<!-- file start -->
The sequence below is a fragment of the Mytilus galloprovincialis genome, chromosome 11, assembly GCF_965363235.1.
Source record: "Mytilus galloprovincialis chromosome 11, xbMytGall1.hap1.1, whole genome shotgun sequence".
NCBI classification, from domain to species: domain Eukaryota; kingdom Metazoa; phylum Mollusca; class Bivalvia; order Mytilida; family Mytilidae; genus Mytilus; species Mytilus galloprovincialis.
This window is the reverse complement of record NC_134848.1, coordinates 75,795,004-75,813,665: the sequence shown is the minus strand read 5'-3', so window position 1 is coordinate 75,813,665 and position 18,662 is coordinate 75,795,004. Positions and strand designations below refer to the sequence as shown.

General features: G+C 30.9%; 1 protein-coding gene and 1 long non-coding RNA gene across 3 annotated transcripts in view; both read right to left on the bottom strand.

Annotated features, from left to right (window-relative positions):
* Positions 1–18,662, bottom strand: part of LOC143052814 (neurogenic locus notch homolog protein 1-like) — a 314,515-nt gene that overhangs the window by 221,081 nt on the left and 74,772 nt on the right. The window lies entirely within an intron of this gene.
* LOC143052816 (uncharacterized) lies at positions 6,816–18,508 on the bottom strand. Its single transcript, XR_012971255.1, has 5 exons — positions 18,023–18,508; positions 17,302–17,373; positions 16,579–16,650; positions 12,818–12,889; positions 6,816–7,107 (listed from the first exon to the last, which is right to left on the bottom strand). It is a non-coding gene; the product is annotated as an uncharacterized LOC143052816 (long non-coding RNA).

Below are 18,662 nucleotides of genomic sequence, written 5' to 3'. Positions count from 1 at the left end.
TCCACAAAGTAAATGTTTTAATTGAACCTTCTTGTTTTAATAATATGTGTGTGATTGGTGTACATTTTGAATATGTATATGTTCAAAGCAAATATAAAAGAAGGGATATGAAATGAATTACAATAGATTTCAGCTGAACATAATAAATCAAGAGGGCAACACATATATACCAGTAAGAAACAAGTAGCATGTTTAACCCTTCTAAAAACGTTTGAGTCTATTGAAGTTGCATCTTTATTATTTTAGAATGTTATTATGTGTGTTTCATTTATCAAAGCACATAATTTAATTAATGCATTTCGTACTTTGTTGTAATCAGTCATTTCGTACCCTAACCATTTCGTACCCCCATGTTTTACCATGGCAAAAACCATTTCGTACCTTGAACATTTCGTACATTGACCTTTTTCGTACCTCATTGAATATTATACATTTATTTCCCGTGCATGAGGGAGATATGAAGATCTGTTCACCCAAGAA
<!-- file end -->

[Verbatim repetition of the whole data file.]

The sequence below is a fragment of the Mytilus galloprovincialis genome, chromosome 11, assembly GCF_965363235.1.
Source record: "Mytilus galloprovincialis chromosome 11, xbMytGall1.hap1.1, whole genome shotgun sequence".
NCBI classification, from domain to species: domain Eukaryota; kingdom Metazoa; phylum Mollusca; class Bivalvia; order Mytilida; family Mytilidae; genus Mytilus; species Mytilus galloprovincialis.
This window is the reverse complement of record NC_134848.1, coordinates 75,795,004-75,813,665: the sequence shown is the minus strand read 5'-3', so window position 1 is coordinate 75,813,665 and position 18,662 is coordinate 75,795,004. Positions and strand designations below refer to the sequence as shown.

General features: G+C 30.9%; 1 protein-coding gene and 1 long non-coding RNA gene across 3 annotated transcripts in view; both read right to left on the bottom strand.

Annotated features, from left to right (window-relative positions):
* Positions 1–18,662, bottom strand: part of LOC143052814 (neurogenic locus notch homolog protein 1-like) — a 314,515-nt gene that overhangs the window by 221,081 nt on the left and 74,772 nt on the right. The window lies entirely within an intron of this gene.
* LOC143052816 (uncharacterized) lies at positions 6,816–18,508 on the bottom strand. Its single transcript, XR_012971255.1, has 5 exons — positions 18,023–18,508; positions 17,302–17,373; positions 16,579–16,650; positions 12,818–12,889; positions 6,816–7,107 (listed from the first exon to the last, which is right to left on the bottom strand). It is a non-coding gene; the product is annotated as an uncharacterized LOC143052816 (long non-coding RNA).

Below are 18,662 nucleotides of genomic sequence, written 5' to 3'. Positions count from 1 at the left end.
TCCACAAAGTAAATGTTTTAATTGAACCTTCTTGTTTTAATAATATGTGTGTGATTGGTGTACATTTTGAATATGTATATGTTCAAAGCAAATATAAAAGAAGGGATATGAAATGAATTACAATAGATTTCAGCTGAACATAATAAATCAAGAGGGCAACACATATATACCAGTAAGAAACAAGTAGCATGTTTAACCCTTCTAAAAACGTTTGAGTCTATTGAAGTTGCATCTTTATTATTTTAGAATGTTATTATGTGTGTTTCATTTATCAAAGCACATAATTTAATTAATGCATTTCGTACTTTGTTGTAATCAGTCATTTCGTACCCTAACCATTTCGTACCCCCATGTTTTACCATGGCAAAAACCATTTCGTACCTTGAACATTTCGTACATTGACCTTTTTCGTACCTCATTGAATATTATACATTTATTTCCCGTGCATGAGGGAGATATGAAGATCTGTTCACCCAAGAA